This is the best blackberry crumble in the land. It is loaded with juicy ripe blackberries and brightened up with a hint of lemon zest and cinnamon. There is an EXTRA LARGE helping of crumble topping because I am crazy about a sweet, crunchy streusel like crumble. You just can’t end your summer without this dessert.
This blackberry crumble recipe is easy. It is easier than pie because you don’t have to roll out any pie dough. All you do is mix the filling and topping, then dump them in a baking dish. No skills required but you end up with blackberry crumble that tastes just like grandma made it.
That is probably because this is exactly how grandma made her blackberry crumble. With one exception of coarse…. I have made an extra-large portion of the crumble topping for this fruit crumble. I tried to go bigger but bigger isn’t always better. A larger portion of crumble topping does not cook correctly and you will end with a doughy center.
Ingredients needed for blackberry crumble:
With the exception of the blackberries, these are ingredients I always have in my pantry or fridge. If you freeze some blackberries you will be able to make this all year long. Here is what you need.
- White sugar
- Fresh lemon
- Brown sugar
How to make blackberry crumble:
This is pretty much a dump and bake recipe.
- Step 1: Mix the filling ingredients in a bowl then dump them into a baking dish.
- Step 2: Mix the crumble ingredients in a bowl and dump it on top of the filling. Spread the crumble over the top of the filling.
- Step 3: Bake the blackberry crumble until the juices bubble and the crumble topping is golden brown.
Tips for success:
Adjust the cornstarch as needed:
This is an easy recipe but there are always variables in baking. The biggest variable is the fruit. If you have super ripe blackberries then you will need a little more cornstarch to thicken the filling. The recipe includes a range of 4 to 6 tablespoons of cornstarch. Just adjust the cornstarch based on how ripe and soft the blackberries are.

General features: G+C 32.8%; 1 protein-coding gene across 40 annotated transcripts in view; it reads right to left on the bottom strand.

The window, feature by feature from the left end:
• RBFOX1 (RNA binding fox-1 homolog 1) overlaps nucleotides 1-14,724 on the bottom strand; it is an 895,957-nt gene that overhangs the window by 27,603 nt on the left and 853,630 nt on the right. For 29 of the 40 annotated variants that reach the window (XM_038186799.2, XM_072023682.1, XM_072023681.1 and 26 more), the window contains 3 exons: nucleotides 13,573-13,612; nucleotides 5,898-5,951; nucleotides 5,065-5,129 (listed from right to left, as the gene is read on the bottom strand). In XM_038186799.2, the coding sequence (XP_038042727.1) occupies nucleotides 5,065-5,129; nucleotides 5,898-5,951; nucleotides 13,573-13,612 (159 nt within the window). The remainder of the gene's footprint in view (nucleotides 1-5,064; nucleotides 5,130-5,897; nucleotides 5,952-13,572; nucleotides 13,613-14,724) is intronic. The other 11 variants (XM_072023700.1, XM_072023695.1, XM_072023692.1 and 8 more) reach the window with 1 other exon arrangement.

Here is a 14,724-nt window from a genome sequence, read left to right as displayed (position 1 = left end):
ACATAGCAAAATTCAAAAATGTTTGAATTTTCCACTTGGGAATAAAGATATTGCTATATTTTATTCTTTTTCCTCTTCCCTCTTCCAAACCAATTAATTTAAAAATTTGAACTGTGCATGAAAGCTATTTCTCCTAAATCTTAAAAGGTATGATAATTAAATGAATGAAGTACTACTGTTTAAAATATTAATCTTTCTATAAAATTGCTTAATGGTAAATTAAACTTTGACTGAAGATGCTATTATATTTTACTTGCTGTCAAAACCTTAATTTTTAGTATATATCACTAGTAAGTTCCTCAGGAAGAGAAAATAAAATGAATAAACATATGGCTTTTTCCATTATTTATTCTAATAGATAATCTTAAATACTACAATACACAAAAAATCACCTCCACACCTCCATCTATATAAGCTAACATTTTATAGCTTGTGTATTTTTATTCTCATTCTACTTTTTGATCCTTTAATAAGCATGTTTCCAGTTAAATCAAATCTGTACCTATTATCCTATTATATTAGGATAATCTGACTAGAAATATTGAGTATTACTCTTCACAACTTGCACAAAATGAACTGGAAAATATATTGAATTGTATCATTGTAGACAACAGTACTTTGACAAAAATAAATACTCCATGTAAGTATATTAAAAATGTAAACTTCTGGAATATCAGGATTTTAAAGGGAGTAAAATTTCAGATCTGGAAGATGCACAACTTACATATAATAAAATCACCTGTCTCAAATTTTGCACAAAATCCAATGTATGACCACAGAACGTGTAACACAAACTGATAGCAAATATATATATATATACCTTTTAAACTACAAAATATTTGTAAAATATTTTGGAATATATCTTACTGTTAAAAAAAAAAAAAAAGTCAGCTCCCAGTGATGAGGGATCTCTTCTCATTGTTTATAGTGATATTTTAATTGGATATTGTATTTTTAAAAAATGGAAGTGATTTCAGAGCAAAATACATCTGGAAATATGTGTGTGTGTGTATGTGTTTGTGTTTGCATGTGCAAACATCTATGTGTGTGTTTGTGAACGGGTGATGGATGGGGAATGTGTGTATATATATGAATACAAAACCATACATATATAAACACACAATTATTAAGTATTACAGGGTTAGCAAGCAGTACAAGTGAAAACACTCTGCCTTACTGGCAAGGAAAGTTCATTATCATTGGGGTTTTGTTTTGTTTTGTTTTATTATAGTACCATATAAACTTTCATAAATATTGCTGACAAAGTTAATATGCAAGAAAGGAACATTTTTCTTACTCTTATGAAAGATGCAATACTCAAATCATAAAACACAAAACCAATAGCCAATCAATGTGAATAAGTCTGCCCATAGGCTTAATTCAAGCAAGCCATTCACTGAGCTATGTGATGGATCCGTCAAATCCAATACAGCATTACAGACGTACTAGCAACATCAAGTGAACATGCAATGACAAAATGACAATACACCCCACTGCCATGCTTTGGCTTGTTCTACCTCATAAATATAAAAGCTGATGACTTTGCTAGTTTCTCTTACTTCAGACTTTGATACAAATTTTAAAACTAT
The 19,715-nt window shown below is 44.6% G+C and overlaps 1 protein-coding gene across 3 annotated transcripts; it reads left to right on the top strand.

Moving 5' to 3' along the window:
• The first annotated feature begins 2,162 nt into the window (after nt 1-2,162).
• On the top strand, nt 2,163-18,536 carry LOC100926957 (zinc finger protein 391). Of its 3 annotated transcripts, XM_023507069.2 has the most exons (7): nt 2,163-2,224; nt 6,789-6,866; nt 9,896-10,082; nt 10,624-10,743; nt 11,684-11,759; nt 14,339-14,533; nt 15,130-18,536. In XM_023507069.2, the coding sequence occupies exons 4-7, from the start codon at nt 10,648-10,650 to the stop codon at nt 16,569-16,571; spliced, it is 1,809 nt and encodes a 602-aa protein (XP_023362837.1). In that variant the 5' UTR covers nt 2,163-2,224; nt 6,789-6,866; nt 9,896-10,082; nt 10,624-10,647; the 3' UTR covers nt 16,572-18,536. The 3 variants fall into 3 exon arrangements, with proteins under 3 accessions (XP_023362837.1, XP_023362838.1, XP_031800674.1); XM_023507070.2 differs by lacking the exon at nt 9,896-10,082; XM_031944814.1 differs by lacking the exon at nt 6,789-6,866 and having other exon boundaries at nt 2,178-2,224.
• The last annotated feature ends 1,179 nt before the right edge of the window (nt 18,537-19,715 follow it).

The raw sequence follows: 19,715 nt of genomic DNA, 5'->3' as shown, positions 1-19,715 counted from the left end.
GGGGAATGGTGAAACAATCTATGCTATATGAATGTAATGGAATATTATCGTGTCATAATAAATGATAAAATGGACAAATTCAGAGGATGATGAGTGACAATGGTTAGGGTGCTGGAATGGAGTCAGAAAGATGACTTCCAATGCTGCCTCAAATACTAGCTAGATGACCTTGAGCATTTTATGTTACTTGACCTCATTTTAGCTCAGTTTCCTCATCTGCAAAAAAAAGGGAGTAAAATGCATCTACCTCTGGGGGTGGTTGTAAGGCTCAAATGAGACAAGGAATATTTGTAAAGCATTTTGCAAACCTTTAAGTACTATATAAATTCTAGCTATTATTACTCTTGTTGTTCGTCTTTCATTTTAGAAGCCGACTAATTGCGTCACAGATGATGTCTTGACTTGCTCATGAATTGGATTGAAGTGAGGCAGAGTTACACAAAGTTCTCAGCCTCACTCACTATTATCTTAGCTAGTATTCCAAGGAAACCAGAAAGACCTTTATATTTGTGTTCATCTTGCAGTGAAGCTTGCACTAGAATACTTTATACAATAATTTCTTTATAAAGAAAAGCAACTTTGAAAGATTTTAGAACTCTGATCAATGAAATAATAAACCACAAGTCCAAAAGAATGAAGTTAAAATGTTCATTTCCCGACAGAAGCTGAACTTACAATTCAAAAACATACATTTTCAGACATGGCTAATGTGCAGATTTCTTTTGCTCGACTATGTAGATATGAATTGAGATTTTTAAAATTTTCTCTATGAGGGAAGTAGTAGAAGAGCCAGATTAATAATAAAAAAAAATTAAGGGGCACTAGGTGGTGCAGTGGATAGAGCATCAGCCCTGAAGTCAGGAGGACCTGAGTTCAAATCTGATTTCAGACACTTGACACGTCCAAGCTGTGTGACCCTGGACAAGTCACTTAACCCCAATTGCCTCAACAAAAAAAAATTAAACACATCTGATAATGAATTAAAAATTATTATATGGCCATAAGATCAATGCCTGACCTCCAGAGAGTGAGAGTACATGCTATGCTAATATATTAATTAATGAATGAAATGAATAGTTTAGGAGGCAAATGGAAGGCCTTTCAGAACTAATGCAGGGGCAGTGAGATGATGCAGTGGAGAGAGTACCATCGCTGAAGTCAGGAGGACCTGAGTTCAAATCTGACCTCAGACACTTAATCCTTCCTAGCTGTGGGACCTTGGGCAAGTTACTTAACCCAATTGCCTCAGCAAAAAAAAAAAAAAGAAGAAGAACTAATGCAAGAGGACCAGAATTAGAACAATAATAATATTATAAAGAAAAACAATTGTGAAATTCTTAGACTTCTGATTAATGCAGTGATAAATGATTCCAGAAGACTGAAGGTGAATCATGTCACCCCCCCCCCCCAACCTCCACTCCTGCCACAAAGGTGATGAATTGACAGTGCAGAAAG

Where I live, blackberries grow wild in my backyard. At the beginning of the season, they are firm, plump, and slightly tart. Toward the end of the season (and the longer they sit on the vine) they get super sweet, soft and incredibly juicy. Those soft juicy berries will need more thickener and sometimes I even cut back on the sugar.
Combine the cornstarch and sugar mixture before you toss it with the berries.
If you dump the cornstarch directly on top of the berries it will clump up and it won’t coat all the berries very well.
Instead, mix the cornstarch with the sugar, cinnamon and lemon zest THEN toss it with the berries. The sugar helps separate the starch granules so you can get it more evenly distributed among the berries.
Place the baking dish on a rimmed sheet pan.
Expect juices to bubble up and flow over the edge of the baking dish. Save yourself from cleaning the oven and set the baking dish on a sheet pan so the juices fall onto the pan and not all over the bottom of the oven.